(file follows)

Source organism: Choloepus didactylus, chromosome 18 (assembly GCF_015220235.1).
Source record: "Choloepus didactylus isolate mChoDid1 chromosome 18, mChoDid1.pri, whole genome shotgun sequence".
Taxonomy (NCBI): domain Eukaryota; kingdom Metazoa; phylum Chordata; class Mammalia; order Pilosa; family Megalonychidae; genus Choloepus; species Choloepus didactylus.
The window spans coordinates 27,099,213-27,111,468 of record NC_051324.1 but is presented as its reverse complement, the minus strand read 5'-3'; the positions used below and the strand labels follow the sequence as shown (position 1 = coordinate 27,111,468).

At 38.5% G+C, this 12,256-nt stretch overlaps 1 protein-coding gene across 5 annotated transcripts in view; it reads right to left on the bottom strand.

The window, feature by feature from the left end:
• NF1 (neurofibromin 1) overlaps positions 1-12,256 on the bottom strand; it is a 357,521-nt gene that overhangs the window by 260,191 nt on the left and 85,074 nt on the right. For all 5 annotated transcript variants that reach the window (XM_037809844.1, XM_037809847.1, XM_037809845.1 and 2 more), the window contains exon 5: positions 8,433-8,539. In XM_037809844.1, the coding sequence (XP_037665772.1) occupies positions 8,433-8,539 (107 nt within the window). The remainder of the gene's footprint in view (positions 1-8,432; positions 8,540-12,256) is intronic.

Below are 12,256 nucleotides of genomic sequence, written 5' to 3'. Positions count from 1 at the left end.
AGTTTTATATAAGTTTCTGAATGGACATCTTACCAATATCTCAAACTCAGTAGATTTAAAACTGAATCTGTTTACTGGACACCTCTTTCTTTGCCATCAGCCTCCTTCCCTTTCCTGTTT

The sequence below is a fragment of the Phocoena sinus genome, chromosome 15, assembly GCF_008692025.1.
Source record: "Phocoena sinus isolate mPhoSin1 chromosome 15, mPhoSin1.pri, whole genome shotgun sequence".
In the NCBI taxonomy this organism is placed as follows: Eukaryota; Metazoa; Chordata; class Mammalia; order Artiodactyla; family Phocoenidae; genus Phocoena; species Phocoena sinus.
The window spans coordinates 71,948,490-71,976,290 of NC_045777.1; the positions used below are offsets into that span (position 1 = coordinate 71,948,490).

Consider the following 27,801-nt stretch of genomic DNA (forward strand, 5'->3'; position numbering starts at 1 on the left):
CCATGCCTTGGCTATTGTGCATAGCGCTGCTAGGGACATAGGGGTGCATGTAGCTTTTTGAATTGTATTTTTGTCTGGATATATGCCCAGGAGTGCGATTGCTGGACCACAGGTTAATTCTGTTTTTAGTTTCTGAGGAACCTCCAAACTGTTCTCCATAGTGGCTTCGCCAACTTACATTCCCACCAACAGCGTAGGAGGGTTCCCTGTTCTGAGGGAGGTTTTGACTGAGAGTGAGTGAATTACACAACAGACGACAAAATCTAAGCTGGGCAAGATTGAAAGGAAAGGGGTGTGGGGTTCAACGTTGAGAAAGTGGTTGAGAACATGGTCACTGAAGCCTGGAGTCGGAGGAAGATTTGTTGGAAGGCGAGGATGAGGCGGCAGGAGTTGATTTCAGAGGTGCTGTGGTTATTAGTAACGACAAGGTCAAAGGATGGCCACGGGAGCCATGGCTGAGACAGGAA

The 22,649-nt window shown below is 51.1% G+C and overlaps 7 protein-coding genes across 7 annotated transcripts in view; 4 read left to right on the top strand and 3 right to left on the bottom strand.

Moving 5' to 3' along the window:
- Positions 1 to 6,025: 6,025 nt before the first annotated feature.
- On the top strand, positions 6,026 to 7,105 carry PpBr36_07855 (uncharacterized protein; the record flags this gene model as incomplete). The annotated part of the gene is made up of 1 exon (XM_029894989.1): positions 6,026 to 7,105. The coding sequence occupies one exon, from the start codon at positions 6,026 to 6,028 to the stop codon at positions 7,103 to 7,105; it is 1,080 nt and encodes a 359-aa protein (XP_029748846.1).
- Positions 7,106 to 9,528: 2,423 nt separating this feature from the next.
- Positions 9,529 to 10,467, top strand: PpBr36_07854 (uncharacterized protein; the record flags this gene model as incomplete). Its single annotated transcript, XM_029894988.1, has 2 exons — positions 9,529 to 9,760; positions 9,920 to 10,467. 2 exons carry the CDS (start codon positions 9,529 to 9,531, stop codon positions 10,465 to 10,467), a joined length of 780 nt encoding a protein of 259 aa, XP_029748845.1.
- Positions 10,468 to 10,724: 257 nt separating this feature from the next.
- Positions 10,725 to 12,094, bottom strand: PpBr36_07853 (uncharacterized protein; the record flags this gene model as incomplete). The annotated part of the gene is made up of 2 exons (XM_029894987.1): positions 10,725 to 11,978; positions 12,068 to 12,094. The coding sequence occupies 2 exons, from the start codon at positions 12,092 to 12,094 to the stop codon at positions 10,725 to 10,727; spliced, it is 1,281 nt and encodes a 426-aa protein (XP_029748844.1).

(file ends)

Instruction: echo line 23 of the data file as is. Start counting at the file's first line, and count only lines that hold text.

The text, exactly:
- Positions 10,725 to 12,094, bottom strand: PpBr36_07853 (uncharacterized protein; the record flags this gene model as incomplete). The annotated part of the gene is made up of 2 exons (XM_029894987.1): positions 10,725 to 11,978; positions 12,068 to 12,094. The coding sequence occupies 2 exons, from the start codon at positions 12,092 to 12,094 to the stop codon at positions 10,725 to 10,727; spliced, it is 1,281 nt and encodes a 426-aa protein (XP_029748844.1).